There have been some ups and downs in Kelly’s transition to the NFL. He failed to call a timeout vs San Diego so that Michael Vick could stay in the game. He also didn’t handle the clock well at the end of that game. There were some missed challenge opportunities. You can question some 4th downs when he did/didn’t go for it. You can question some of his play-calls in those situations.

Mostly, Kelly proved to be ready for the NFL. His offensive ideas worked. The players bought into his training ideas. The team stayed incredibly healthy for the first time in years. Kelly was a good gameday coach. Wasted timeouts became a thing of the past. Kelly showed a good feel for when to be conservative, when to be aggressive and when to be creative.

Maybe the most impressive thing about Kelly is that the Eagles looked like his Oregon teams. Kelly wanted to run the ball. Shady led the league in rushing. The Eagles also led the league in rushing. Kelly loves explosive plays. The Eagles had more explosive plays than any team since the NFL began keeping track of the stat 20 years ago. Kelly hates turnovers. The Eagles had the 4th fewest turnovers in the NFL. Kelly wants his defense to limit points and make plays. The Eagles were way down at 29th in yards allowed, but at 17th in points allowed. They were 3rd in the NFL in takeaways.

Kelly also is a huge believer in having a smart team. He preaches to his players to think. He doesn’t just want it, Kelly pushes it on his players. For the first time in a while, the Eagles were a smart team in 2013.

Kelly was able to get the Eagles to play the way he wanted. Not exactly. Not perfectly. But they played his kind of football. That’s hugely important for a coach. It shows that he’s able to get the team to quickly adapt to his ideas.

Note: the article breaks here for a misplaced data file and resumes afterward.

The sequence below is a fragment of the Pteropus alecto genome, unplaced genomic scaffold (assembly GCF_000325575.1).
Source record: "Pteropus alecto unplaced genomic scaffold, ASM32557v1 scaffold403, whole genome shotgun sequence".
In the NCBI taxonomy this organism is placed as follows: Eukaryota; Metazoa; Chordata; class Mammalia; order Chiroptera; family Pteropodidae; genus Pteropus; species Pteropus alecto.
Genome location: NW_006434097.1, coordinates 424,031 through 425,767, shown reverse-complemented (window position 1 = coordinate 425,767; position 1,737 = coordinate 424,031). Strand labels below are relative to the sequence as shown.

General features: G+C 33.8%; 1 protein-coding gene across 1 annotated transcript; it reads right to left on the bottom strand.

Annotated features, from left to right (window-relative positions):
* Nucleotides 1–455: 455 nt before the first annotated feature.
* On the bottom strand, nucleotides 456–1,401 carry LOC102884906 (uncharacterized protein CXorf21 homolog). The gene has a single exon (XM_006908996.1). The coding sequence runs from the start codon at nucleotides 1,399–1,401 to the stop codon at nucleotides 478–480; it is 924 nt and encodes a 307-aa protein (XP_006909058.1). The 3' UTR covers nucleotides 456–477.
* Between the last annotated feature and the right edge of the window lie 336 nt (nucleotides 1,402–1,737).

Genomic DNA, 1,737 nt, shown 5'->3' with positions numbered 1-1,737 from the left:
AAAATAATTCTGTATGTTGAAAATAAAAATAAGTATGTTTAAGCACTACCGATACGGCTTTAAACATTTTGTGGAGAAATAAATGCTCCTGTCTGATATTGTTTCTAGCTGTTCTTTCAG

You want a coach who has a vision. You then want the coach to be able to make that vision come to life. In this regard, Kelly is off to a great start.

Year One of KellyBall was a lot of fun and proved to be a big success. I can’t wait to see what The Chippah has in store for us in the future.

* * * * *

Jimmy Bama decided to celebrate the anniversary by sharing his 15 favorite quotes from The Chippah. Good stuff.

_


  • Sean

    I’ve been thinking for a while that Chip’s greatest success was his ability to replicate a lot of his success from his previous stop. Every year, we see coordinators behind elite (or, in the case of Jay Gruden, above-average) units hired as head coaches. I’d be interested to see the actual percentages on this, but it seems like they rarely match what they did to get them hired in the first place.

    • anon

      I don’t think your first sentence jibes with your third. We went 10-6 in a division with only one team over .500. I wouldn’t call that replicating the success chip had at oregon. Chip is an amazing program builder but it’s hard to really judge until next season where we stand.

      • Lewwyn

        I think it’s closer than you are making it out to be considering the difference in competition between college an the pros. Just because the division was weak doesn’t mean they weren’t NFL teams.

        • OregonDucker

          Chip learned this the hard way in a few games, Viks and Giants come to mind. He will not make the same mistakes again and he will adapt in-game better. Lookout NFL!!

      • Anders

        We had the second best offense in the nfl, I would call that great success

      • Andy124

        Tongue-in-cheek supporting your argument, Chip suffered more losses this year than his entire career as an HC at Oregon.

      • P_P_K

        I agree it will take at least another season to determine where we stand. Considering what we saw in Coach’s very first year, though, it seems we might soon be standing very tall.

      • Michael Winter Cho

        10 wins is pretty good when you started at 4. But Tommy’s article highlighted just how many things, what a great many things, actually went right. Unfortunately (negative take coming), it’s hard to expect all those things to go right again. Getting to 10 wins next year will be a big achievement. More would be amazing.

  • bubqr

    I was on the Chip bandwagon from Day 1. He was a high-variance-outcome coach, in the sense that I felt he could be an huge disaster like a HoFer, whereas a Gus Bradley felt like a safe but slightly uninspiring coach.
    I am absolutely thrilled about the Eagles future now. Call me a dreamer but I have confidence not only that he is good enough to lead us to a SB with Foles, McCoy, etc. but that if that does not happen, he’ll bring us there with their respective successors.